“That is an astronomically high level of smog-forming pollution,” he added. “It’s happening at ground level where people are breathing the fumes. And if the problem extends to other vehicles it’s almost unimaginable what the health impact will be.”
The E.P.A.’s Office of Civil Enforcement, which is largely staffed with career civil servants, has been conducting the investigation into diesel tuners for about five years, since it discovered the cheating by Volkswagen. An E.P.A. official familiar with the report, who spoke on condition of anonymity because he was not authorized to speak on the record, said it represents a significant milestone in the ongoing investigation.
The report was completed last week, though the E.P.A. has not publicized it or issued a news release, which stands in contrast to the media blitz assembled by the Obama-era agency for the Volkswagen investigation. In this instance, word got out after Evan Belser, the deputy director of the office’s Air Enforcement Division, emailed a copy of the report to the heads of three state air pollution control organizations.
A spokesman for the E.P.A., James Hewitt, initially said Wednesday that he was unfamiliar with the report. In a statement emailed after he was informed of it, Mr. Hewitt said, “Under our National Compliance Initiative, in FY 2020, E.P.A., resolved more civil tampering and aftermarket defeat device cases (31) that prevented more motor vehicle emissions (14.6 million pounds) than in any prior year in the agency’s history. Additionally, E.P.A. has assessed more in civil penalties, criminal fines, and restitution under this administration than the first four years of the Obama administration.”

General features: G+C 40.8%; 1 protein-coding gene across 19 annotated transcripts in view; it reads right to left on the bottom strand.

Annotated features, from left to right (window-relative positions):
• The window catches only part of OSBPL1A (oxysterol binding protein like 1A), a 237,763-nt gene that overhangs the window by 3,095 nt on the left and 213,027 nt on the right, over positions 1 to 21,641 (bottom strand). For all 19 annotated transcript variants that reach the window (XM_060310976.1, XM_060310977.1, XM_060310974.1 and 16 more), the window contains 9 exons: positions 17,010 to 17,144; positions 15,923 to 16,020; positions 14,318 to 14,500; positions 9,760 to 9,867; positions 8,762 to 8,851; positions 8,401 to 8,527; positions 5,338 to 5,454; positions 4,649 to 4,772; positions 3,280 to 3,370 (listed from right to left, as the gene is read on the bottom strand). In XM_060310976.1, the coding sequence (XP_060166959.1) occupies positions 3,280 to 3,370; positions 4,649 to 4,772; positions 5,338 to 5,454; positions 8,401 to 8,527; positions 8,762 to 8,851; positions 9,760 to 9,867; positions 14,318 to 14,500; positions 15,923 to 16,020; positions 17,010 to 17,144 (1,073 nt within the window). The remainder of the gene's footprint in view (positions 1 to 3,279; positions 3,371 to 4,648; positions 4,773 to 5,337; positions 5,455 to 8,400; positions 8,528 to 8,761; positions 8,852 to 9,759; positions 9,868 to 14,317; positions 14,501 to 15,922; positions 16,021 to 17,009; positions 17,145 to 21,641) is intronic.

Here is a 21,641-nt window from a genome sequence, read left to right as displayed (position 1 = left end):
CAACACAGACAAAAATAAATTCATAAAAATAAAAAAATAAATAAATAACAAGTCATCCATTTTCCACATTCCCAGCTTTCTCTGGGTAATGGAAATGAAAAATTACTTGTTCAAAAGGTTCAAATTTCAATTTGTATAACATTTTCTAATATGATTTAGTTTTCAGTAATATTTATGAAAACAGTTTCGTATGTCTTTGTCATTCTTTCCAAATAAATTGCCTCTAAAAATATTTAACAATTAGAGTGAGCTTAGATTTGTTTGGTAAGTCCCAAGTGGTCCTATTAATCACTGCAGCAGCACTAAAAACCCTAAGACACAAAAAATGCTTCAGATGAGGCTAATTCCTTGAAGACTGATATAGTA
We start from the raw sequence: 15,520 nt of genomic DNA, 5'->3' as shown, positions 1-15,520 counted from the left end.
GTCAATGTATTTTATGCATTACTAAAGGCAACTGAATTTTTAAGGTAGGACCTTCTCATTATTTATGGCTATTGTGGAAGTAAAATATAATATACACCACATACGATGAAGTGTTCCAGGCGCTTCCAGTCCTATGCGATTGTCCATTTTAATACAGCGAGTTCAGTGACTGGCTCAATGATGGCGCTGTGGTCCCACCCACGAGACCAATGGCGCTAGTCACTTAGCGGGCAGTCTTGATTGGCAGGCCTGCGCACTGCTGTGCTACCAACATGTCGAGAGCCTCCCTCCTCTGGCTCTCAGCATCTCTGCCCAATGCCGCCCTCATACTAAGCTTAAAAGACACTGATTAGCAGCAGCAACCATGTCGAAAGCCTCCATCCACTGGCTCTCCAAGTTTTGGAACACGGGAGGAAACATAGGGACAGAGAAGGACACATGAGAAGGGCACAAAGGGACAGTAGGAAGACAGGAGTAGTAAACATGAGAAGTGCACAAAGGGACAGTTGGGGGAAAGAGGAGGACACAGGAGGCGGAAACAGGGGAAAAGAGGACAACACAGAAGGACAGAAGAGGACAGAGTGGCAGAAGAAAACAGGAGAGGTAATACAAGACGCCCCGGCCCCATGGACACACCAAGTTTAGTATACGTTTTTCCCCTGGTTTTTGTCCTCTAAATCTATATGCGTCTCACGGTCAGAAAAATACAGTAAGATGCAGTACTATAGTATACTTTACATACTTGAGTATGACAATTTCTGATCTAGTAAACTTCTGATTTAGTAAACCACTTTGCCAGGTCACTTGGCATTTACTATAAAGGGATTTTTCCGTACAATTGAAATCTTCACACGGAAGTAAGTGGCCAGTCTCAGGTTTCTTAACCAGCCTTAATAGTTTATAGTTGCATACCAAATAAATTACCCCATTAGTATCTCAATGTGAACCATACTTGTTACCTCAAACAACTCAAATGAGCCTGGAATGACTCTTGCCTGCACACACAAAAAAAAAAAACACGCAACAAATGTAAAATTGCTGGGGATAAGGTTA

The report studied only diesel pickup trucks weighing between 8,500 pounds and 14,000 pounds, but E.P.A. analysts believe the cheating has spread across American garages and highways.
“One reason it is difficult to estimate the full extent of tampering nationwide is that the Air Enforcement Division has reason to believe this conduct occurs within most or all categories of vehicles and engines, including commercial trucks, passenger vehicles, pickup trucks, motorcycles, forestry equipment and agricultural equipment,” the report concluded.
“The aftermarket defeat device problem is huge,” said Phillip Brooks, a former E.P.A. emissions investigator who worked on the diesel tuner investigation and the Volkswagen case. “A lot of people just don’t understand what the problem is — your average person buys a vehicle and says, it’s my vehicle, I can do what I want with it. They may not even be aware that these devices are illegal.”